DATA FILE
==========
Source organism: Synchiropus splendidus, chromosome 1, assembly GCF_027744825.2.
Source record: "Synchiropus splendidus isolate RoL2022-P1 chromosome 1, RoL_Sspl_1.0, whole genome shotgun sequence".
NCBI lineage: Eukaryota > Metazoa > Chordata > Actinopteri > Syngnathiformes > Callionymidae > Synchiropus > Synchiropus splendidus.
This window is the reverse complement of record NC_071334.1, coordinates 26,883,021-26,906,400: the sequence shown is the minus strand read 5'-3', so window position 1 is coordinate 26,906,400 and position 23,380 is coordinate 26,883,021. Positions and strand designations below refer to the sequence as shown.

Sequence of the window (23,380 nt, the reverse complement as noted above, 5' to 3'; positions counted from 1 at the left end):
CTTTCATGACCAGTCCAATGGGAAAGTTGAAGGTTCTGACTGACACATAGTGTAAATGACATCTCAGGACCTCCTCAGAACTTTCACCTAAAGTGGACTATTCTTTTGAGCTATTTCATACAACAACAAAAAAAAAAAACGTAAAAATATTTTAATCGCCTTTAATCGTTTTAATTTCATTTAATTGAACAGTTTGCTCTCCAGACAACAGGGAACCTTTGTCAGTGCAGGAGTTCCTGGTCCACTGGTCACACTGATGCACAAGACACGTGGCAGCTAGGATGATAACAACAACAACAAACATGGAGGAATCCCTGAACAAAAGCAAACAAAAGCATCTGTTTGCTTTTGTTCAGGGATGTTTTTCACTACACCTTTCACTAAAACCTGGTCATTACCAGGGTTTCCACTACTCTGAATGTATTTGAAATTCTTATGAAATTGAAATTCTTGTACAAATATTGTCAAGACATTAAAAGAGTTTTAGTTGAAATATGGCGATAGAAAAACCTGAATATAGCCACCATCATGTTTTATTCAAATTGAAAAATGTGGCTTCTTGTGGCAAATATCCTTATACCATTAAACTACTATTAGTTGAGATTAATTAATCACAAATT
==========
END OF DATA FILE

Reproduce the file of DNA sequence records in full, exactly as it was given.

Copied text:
Source organism: Synchiropus splendidus, chromosome 1, assembly GCF_027744825.2.
Source record: "Synchiropus splendidus isolate RoL2022-P1 chromosome 1, RoL_Sspl_1.0, whole genome shotgun sequence".
NCBI lineage: Eukaryota > Metazoa > Chordata > Actinopteri > Syngnathiformes > Callionymidae > Synchiropus > Synchiropus splendidus.
This window is the reverse complement of record NC_071334.1, coordinates 26,883,021-26,906,400: the sequence shown is the minus strand read 5'-3', so window position 1 is coordinate 26,906,400 and position 23,380 is coordinate 26,883,021. Positions and strand designations below refer to the sequence as shown.

Sequence of the window (23,380 nt, the reverse complement as noted above, 5' to 3'; positions counted from 1 at the left end):
CTTTCATGACCAGTCCAATGGGAAAGTTGAAGGTTCTGACTGACACATAGTGTAAATGACATCTCAGGACCTCCTCAGAACTTTCACCTAAAGTGGACTATTCTTTTGAGCTATTTCATACAACAACAAAAAAAAAAAACGTAAAAATATTTTAATCGCCTTTAATCGTTTTAATTTCATTTAATTGAACAGTTTGCTCTCCAGACAACAGGGAACCTTTGTCAGTGCAGGAGTTCCTGGTCCACTGGTCACACTGATGCACAAGACACGTGGCAGCTAGGATGATAACAACAACAACAAACATGGAGGAATCCCTGAACAAAAGCAAACAAAAGCATCTGTTTGCTTTTGTTCAGGGATGTTTTTCACTACACCTTTCACTAAAACCTGGTCATTACCAGGGTTTCCACTACTCTGAATGTATTTGAAATTCTTATGAAATTGAAATTCTTGTACAAATATTGTCAAGACATTAAAAGAGTTTTAGTTGAAATATGGCGATAGAAAAACCTGAATATAGCCACCATCATGTTTTATTCAAATTGAAAAATGTGGCTTCTTGTGGCAAATATCCTTATACCATTAAACTACTATTAGTTGAGATTAATTAATCACAAATT